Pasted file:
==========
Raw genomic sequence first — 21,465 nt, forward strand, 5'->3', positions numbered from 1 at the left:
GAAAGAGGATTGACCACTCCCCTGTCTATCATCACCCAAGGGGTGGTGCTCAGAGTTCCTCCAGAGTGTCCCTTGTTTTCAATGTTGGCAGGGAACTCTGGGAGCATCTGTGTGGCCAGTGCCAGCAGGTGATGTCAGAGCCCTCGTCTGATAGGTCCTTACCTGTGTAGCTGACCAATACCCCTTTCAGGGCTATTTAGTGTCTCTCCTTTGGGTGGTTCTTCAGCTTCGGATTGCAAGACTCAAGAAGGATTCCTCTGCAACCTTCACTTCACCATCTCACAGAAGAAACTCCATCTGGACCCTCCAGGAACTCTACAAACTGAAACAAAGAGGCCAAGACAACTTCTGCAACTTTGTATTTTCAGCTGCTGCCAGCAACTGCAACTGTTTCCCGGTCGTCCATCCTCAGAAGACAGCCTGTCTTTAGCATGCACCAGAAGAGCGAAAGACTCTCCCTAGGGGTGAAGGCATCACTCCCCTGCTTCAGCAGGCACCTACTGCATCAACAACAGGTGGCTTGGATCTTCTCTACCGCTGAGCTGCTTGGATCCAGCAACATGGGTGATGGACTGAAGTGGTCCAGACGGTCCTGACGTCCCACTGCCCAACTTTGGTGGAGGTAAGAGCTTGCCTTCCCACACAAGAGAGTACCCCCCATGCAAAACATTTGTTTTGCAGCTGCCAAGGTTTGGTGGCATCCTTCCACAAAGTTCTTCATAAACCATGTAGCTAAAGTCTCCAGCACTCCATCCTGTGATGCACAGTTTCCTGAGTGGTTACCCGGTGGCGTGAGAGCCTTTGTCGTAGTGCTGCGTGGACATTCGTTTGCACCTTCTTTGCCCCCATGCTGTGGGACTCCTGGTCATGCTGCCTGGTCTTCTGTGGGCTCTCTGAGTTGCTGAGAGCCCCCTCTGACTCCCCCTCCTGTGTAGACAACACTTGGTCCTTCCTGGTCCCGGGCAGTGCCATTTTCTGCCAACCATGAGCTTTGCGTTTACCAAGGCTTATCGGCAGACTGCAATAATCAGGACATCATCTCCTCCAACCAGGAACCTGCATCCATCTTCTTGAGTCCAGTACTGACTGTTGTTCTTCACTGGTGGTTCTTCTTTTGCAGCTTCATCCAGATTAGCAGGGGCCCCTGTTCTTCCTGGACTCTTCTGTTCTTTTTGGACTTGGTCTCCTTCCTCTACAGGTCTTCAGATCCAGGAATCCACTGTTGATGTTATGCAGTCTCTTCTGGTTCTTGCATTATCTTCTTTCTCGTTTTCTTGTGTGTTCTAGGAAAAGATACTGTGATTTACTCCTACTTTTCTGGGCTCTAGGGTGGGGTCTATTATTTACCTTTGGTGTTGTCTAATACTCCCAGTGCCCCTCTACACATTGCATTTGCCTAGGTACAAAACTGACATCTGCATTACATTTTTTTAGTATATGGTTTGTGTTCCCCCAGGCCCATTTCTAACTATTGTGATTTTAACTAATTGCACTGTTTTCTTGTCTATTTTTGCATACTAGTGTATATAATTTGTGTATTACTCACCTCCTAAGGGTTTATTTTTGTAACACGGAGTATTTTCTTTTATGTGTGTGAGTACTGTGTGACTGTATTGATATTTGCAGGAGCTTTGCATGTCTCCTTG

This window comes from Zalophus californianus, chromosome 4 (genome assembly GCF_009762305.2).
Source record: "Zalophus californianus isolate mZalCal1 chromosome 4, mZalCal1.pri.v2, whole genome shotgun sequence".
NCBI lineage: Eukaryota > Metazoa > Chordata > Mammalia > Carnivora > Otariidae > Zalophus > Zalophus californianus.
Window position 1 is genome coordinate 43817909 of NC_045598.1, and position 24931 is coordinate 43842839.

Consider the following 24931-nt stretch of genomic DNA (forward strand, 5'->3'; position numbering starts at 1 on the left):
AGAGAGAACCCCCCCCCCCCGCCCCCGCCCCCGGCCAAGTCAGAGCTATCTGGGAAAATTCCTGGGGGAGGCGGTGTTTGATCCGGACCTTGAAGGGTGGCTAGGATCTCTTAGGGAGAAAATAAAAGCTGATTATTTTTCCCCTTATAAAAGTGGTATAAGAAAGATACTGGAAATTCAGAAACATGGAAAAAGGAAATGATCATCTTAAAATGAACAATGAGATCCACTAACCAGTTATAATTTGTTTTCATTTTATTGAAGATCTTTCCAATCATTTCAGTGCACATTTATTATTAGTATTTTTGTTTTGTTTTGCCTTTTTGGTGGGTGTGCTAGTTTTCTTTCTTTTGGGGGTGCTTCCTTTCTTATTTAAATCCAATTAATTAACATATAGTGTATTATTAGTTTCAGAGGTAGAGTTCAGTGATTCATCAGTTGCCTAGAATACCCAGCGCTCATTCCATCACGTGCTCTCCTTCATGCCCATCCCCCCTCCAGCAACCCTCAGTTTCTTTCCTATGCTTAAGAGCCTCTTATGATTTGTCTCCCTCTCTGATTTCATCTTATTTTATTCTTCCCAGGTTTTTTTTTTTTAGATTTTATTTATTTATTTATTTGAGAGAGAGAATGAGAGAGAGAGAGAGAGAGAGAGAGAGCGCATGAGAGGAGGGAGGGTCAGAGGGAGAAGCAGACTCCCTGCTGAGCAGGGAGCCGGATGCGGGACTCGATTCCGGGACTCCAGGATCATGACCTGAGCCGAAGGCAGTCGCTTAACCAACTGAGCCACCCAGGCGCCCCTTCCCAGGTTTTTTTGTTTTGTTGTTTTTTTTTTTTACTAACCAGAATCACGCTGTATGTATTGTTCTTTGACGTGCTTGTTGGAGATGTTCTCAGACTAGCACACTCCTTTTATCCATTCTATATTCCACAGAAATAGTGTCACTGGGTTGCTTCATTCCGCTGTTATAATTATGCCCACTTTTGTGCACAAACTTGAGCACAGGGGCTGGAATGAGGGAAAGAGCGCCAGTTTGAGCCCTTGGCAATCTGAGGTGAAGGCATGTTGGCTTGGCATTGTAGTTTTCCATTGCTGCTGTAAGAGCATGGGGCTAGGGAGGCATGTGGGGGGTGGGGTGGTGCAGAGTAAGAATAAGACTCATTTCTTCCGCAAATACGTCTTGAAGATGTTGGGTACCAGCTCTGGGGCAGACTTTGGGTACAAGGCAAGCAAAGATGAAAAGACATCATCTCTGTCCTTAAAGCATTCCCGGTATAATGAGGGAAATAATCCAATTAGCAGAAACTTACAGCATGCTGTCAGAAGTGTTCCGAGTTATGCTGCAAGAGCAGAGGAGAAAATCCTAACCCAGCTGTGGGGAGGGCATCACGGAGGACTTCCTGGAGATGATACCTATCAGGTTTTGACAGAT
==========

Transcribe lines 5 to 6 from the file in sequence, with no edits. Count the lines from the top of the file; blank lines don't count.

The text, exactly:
NCBI lineage: Eukaryota > Metazoa > Chordata > Mammalia > Carnivora > Otariidae > Zalophus > Zalophus californianus.
Window position 1 is genome coordinate 43817909 of NC_045598.1, and position 24931 is coordinate 43842839.